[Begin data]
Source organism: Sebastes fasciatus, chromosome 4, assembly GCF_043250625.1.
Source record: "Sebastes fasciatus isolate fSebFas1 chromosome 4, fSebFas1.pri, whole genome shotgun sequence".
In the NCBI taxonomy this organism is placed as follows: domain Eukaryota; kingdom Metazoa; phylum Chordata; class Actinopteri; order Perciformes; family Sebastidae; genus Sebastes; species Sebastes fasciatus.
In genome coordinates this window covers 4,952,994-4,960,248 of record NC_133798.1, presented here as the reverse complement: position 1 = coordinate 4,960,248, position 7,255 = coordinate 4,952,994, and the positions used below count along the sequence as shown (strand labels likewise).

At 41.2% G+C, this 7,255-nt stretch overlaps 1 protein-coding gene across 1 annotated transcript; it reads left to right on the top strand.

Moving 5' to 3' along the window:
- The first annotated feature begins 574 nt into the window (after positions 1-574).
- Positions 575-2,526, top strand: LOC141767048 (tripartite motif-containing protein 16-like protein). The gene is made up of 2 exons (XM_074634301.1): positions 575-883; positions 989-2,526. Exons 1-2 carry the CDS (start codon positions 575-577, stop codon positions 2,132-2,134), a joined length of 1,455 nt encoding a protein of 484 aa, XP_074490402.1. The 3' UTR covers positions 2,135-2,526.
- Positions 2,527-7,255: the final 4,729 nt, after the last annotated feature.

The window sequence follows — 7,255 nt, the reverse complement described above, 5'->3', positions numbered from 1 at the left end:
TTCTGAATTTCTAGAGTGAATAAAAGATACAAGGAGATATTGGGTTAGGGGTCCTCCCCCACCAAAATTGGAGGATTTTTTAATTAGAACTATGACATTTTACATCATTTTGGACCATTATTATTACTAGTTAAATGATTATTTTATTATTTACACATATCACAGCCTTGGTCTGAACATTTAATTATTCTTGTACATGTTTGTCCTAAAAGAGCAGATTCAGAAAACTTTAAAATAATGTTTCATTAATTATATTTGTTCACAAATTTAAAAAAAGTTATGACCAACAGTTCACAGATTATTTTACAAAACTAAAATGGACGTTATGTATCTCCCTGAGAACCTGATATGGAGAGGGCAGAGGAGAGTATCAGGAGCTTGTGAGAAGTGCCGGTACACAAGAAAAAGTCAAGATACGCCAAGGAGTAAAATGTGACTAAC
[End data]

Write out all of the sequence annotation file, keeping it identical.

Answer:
Source organism: Sebastes fasciatus, chromosome 4, assembly GCF_043250625.1.
Source record: "Sebastes fasciatus isolate fSebFas1 chromosome 4, fSebFas1.pri, whole genome shotgun sequence".
In the NCBI taxonomy this organism is placed as follows: domain Eukaryota; kingdom Metazoa; phylum Chordata; class Actinopteri; order Perciformes; family Sebastidae; genus Sebastes; species Sebastes fasciatus.
In genome coordinates this window covers 4,952,994-4,960,248 of record NC_133798.1, presented here as the reverse complement: position 1 = coordinate 4,960,248, position 7,255 = coordinate 4,952,994, and the positions used below count along the sequence as shown (strand labels likewise).

At 41.2% G+C, this 7,255-nt stretch overlaps 1 protein-coding gene across 1 annotated transcript; it reads left to right on the top strand.

Moving 5' to 3' along the window:
- The first annotated feature begins 574 nt into the window (after positions 1-574).
- Positions 575-2,526, top strand: LOC141767048 (tripartite motif-containing protein 16-like protein). The gene is made up of 2 exons (XM_074634301.1): positions 575-883; positions 989-2,526. Exons 1-2 carry the CDS (start codon positions 575-577, stop codon positions 2,132-2,134), a joined length of 1,455 nt encoding a protein of 484 aa, XP_074490402.1. The 3' UTR covers positions 2,135-2,526.
- Positions 2,527-7,255: the final 4,729 nt, after the last annotated feature.

The window sequence follows — 7,255 nt, the reverse complement described above, 5'->3', positions numbered from 1 at the left end:
TTCTGAATTTCTAGAGTGAATAAAAGATACAAGGAGATATTGGGTTAGGGGTCCTCCCCCACCAAAATTGGAGGATTTTTTAATTAGAACTATGACATTTTACATCATTTTGGACCATTATTATTACTAGTTAAATGATTATTTTATTATTTACACATATCACAGCCTTGGTCTGAACATTTAATTATTCTTGTACATGTTTGTCCTAAAAGAGCAGATTCAGAAAACTTTAAAATAATGTTTCATTAATTATATTTGTTCACAAATTTAAAAAAAGTTATGACCAACAGTTCACAGATTATTTTACAAAACTAAAATGGACGTTATGTATCTCCCTGAGAACCTGATATGGAGAGGGCAGAGGAGAGTATCAGGAGCTTGTGAGAAGTGCCGGTACACAAGAAAAAGTCAAGATACGCCAAGGAGTAAAATGTGACTAAC